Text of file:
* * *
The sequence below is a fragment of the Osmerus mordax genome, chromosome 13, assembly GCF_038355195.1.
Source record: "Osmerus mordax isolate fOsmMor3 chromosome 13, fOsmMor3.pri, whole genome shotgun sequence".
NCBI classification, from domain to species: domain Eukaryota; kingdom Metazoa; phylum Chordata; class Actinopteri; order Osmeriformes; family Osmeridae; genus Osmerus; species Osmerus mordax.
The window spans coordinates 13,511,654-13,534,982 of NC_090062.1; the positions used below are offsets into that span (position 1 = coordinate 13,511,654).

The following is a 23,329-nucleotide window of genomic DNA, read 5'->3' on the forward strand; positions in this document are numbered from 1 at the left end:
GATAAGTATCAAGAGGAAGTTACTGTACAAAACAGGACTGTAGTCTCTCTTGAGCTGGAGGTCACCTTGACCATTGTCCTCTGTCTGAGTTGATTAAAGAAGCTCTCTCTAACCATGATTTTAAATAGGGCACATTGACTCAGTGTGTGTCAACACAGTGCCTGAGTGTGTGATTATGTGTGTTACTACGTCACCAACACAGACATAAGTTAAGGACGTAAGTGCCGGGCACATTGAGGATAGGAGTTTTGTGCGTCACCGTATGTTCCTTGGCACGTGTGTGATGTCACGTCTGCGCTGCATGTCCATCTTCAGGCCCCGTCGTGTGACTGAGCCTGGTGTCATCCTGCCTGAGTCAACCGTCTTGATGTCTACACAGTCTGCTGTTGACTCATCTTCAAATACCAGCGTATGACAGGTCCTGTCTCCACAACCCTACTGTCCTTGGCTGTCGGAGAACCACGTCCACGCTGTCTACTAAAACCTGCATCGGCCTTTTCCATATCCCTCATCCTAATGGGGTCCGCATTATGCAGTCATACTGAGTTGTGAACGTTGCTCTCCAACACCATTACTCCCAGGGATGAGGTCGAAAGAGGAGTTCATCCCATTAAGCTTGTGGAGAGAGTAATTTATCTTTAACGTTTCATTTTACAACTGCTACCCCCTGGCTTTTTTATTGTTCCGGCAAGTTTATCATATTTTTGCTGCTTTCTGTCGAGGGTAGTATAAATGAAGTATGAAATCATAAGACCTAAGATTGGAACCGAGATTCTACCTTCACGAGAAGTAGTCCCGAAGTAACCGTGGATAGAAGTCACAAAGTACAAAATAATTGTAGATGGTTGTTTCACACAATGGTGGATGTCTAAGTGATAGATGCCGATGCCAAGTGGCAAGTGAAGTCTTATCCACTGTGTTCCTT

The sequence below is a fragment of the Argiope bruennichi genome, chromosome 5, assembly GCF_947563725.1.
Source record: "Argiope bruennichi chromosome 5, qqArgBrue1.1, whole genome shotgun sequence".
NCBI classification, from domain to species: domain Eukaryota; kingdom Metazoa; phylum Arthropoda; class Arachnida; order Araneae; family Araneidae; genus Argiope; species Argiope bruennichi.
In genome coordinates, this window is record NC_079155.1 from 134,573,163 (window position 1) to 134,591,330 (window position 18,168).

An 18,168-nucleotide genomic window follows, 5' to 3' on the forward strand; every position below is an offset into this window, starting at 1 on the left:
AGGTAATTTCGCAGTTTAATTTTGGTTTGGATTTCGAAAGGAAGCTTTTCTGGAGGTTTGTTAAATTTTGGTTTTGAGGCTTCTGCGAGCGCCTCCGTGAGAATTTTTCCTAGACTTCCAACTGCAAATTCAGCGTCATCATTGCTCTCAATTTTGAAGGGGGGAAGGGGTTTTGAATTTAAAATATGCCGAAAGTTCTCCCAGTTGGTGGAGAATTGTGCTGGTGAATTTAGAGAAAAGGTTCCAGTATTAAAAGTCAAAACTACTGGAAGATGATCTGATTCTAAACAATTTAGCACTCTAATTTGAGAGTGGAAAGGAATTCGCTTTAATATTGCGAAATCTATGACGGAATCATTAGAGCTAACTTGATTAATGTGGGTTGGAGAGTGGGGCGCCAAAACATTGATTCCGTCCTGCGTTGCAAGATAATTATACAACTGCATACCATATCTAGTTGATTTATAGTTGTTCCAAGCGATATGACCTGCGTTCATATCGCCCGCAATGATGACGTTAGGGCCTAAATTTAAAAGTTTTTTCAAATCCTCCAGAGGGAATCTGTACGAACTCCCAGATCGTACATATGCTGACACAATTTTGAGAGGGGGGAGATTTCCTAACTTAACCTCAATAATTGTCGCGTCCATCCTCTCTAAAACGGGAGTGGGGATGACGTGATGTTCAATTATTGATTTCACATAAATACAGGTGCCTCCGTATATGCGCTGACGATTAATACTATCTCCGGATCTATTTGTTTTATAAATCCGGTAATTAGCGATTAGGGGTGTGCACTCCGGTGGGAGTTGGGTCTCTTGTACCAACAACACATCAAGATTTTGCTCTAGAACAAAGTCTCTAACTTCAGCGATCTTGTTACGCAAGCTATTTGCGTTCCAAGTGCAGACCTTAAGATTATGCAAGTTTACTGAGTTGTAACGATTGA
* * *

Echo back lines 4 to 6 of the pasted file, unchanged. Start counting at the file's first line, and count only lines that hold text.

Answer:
The window spans coordinates 13,511,654-13,534,982 of NC_090062.1; the positions used below are offsets into that span (position 1 = coordinate 13,511,654).

The following is a 23,329-nucleotide window of genomic DNA, read 5'->3' on the forward strand; positions in this document are numbered from 1 at the left end:
GATAAGTATCAAGAGGAAGTTACTGTACAAAACAGGACTGTAGTCTCTCTTGAGCTGGAGGTCACCTTGACCATTGTCCTCTGTCTGAGTTGATTAAAGAAGCTCTCTCTAACCATGATTTTAAATAGGGCACATTGACTCAGTGTGTGTCAACACAGTGCCTGAGTGTGTGATTATGTGTGTTACTACGTCACCAACACAGACATAAGTTAAGGACGTAAGTGCCGGGCACATTGAGGATAGGAGTTTTGTGCGTCACCGTATGTTCCTTGGCACGTGTGTGATGTCACGTCTGCGCTGCATGTCCATCTTCAGGCCCCGTCGTGTGACTGAGCCTGGTGTCATCCTGCCTGAGTCAACCGTCTTGATGTCTACACAGTCTGCTGTTGACTCATCTTCAAATACCAGCGTATGACAGGTCCTGTCTCCACAACCCTACTGTCCTTGGCTGTCGGAGAACCACGTCCACGCTGTCTACTAAAACCTGCATCGGCCTTTTCCATATCCCTCATCCTAATGGGGTCCGCATTATGCAGTCATACTGAGTTGTGAACGTTGCTCTCCAACACCATTACTCCCAGGGATGAGGTCGAAAGAGGAGTTCATCCCATTAAGCTTGTGGAGAGAGTAATTTATCTTTAACGTTTCATTTTACAACTGCTACCCCCTGGCTTTTTTATTGTTCCGGCAAGTTTATCATATTTTTGCTGCTTTCTGTCGAGGGTAGTATAAATGAAGTATGAAATCATAAGACCTAAGATTGGAACCGAGATTCTACCTTCACGAGAAGTAGTCCCGAAGTAACCGTGGATAGAAGTCACAAAGTACAAAATAATTGTAGATGGTTGTTTCACACAATGGTGGATGTCTAAGTGATAGATGCCGATGCCAAGTGGCAAGTGAAGTCTTATCCACTGTGTTCCTT